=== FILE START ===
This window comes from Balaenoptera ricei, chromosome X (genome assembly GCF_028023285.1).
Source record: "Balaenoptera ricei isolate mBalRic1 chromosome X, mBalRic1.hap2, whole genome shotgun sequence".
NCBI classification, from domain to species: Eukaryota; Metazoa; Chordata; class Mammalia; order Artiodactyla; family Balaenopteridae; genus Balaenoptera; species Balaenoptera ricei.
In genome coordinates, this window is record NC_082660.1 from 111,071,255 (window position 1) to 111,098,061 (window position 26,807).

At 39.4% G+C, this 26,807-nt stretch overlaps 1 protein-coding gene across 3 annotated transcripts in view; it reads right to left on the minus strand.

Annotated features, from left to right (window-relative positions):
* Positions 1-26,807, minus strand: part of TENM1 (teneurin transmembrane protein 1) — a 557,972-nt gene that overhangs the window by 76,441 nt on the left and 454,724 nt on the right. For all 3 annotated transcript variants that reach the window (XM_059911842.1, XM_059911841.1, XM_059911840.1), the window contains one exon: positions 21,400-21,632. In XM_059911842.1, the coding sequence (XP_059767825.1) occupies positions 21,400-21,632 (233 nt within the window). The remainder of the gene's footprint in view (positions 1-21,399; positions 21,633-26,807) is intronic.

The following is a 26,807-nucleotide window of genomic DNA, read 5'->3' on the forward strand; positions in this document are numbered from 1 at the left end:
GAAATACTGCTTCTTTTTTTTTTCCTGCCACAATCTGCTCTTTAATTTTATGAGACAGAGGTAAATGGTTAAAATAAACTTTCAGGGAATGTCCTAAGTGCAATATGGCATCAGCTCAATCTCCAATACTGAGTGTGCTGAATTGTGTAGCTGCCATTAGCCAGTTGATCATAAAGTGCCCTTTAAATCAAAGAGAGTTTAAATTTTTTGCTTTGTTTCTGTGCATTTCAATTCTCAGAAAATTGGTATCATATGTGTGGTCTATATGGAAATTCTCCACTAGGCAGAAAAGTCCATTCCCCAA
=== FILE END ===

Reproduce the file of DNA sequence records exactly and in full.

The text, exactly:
This window comes from Balaenoptera ricei, chromosome X (genome assembly GCF_028023285.1).
Source record: "Balaenoptera ricei isolate mBalRic1 chromosome X, mBalRic1.hap2, whole genome shotgun sequence".
NCBI classification, from domain to species: Eukaryota; Metazoa; Chordata; class Mammalia; order Artiodactyla; family Balaenopteridae; genus Balaenoptera; species Balaenoptera ricei.
In genome coordinates, this window is record NC_082660.1 from 111,071,255 (window position 1) to 111,098,061 (window position 26,807).

At 39.4% G+C, this 26,807-nt stretch overlaps 1 protein-coding gene across 3 annotated transcripts in view; it reads right to left on the minus strand.

Annotated features, from left to right (window-relative positions):
* Positions 1-26,807, minus strand: part of TENM1 (teneurin transmembrane protein 1) — a 557,972-nt gene that overhangs the window by 76,441 nt on the left and 454,724 nt on the right. For all 3 annotated transcript variants that reach the window (XM_059911842.1, XM_059911841.1, XM_059911840.1), the window contains one exon: positions 21,400-21,632. In XM_059911842.1, the coding sequence (XP_059767825.1) occupies positions 21,400-21,632 (233 nt within the window). The remainder of the gene's footprint in view (positions 1-21,399; positions 21,633-26,807) is intronic.

The following is a 26,807-nucleotide window of genomic DNA, read 5'->3' on the forward strand; positions in this document are numbered from 1 at the left end:
GAAATACTGCTTCTTTTTTTTTTCCTGCCACAATCTGCTCTTTAATTTTATGAGACAGAGGTAAATGGTTAAAATAAACTTTCAGGGAATGTCCTAAGTGCAATATGGCATCAGCTCAATCTCCAATACTGAGTGTGCTGAATTGTGTAGCTGCCATTAGCCAGTTGATCATAAAGTGCCCTTTAAATCAAAGAGAGTTTAAATTTTTTGCTTTGTTTCTGTGCATTTCAATTCTCAGAAAATTGGTATCATATGTGTGGTCTATATGGAAATTCTCCACTAGGCAGAAAAGTCCATTCCCCAA